gekaskr - Fotolia
In the eyes of Zane Burke, president of Cerner Corp., his company didn't just beat out Epic Systems Corp. -- Cerner's archrival in the EHR market -- to win a massive U.S. Department of Defense (DoD) contract. Cerner also won "the most objective and comprehensive evaluation of technology platforms and solutions ever conducted," Burke said during the company's second-quarter earnings call on Tuesday.
Last week, news broke that Cerner won the $4.3 billion DoD EHR contract for the federal agency's Healthcare Management System Modernization project in partnership with Leidos Inc., Accenture, Henry Schein Inc. and a number of small business partners.
Intermountain Healthcare -- a Cerner customer -- is also a partner and will provide clinical governance of software and workflow, Burke added.
Burke's comments were the first from Cerner about the contract since the DoD's announcement.
Global reach of DoD contract
Burke said Cerner stands ready to install its EHR systems in dozens of military hospitals.
"We now have the opportunity for Cerner's suite of integrated solutions to replace the DoD's legacy health IT system in its 55 hospitals and more than 350 clinics worldwide, as well as in ships, submarines and other locations in the theater of military operations," Burke said. Cerner will ultimately serve the DoD's 9.6 million beneficiaries.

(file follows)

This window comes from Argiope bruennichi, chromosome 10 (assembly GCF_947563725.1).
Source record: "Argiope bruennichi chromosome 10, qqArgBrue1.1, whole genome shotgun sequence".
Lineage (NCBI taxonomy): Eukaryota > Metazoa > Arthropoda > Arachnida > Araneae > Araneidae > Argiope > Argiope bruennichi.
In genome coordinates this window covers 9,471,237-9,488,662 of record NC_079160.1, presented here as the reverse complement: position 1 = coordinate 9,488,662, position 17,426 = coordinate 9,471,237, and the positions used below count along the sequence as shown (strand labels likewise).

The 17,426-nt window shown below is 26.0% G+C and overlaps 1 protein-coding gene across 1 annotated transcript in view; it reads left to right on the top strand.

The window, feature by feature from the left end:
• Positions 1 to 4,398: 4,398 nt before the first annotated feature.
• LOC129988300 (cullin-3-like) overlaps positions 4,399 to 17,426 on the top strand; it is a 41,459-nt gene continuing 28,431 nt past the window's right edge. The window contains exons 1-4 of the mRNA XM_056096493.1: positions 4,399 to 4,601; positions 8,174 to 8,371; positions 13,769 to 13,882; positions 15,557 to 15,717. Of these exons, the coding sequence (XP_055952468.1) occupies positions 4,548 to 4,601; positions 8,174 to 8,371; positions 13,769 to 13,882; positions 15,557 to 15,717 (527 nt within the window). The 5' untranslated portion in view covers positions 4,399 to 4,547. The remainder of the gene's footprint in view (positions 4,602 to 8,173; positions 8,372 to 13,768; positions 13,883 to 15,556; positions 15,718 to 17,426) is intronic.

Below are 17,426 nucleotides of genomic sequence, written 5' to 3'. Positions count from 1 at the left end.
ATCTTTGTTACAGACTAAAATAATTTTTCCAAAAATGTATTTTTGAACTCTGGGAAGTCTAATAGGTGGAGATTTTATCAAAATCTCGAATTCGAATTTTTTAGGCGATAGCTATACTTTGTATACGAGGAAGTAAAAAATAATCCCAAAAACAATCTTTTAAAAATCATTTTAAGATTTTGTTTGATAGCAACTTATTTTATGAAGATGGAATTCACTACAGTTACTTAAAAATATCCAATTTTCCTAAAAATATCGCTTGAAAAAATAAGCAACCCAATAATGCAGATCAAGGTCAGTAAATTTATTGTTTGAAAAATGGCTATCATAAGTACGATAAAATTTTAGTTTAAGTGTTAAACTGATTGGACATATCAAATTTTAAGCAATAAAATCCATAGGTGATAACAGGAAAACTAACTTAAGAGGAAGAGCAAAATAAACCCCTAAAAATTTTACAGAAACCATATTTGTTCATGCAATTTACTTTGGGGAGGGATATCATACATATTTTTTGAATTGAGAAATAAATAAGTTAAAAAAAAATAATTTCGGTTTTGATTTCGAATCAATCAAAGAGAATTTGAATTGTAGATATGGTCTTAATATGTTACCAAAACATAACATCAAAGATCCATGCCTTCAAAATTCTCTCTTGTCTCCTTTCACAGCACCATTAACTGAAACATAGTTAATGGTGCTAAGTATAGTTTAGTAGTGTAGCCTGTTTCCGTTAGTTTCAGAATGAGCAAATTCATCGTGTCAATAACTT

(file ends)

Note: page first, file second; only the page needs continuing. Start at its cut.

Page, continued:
The 10-year contract consists of a two-year initial ordering period, a pair of three-year option periods and another two-year option period.
Burke also cleared up confusion surrounding the value of the contract and the costs of the program: "As noted in the DoD's press release, this estimate is now approximately $9 billion and represents the total estimated program costs over 18 years, not the value of the contract awarded."
Cerner fit in better with the feds
Analysts told SearchHealthIT last week that while Cerner's victory over Epic in the contract bid was surprising, in the end, Cerner was a better bid for the DoD.
Cerner offered several factors that Epic couldn't match, such as a reputation for greater interoperability of its EHR systems, a more mainstream corporate culture, and overall greater experience from its bid partners, the analysts said.
Winning the contract will likely shift Cerner ahead in the battle for the No. 1 EHR vendor in the country, a position Epic currently enjoys.
Read more about Cerner:
Cerner CEO on his wife's interoperability dilemma
Carl Dvorak: Due to Cerner-Siemens deal, Epic is the "underdog"
Big story to watch in 2015: Cerner-Siemens merger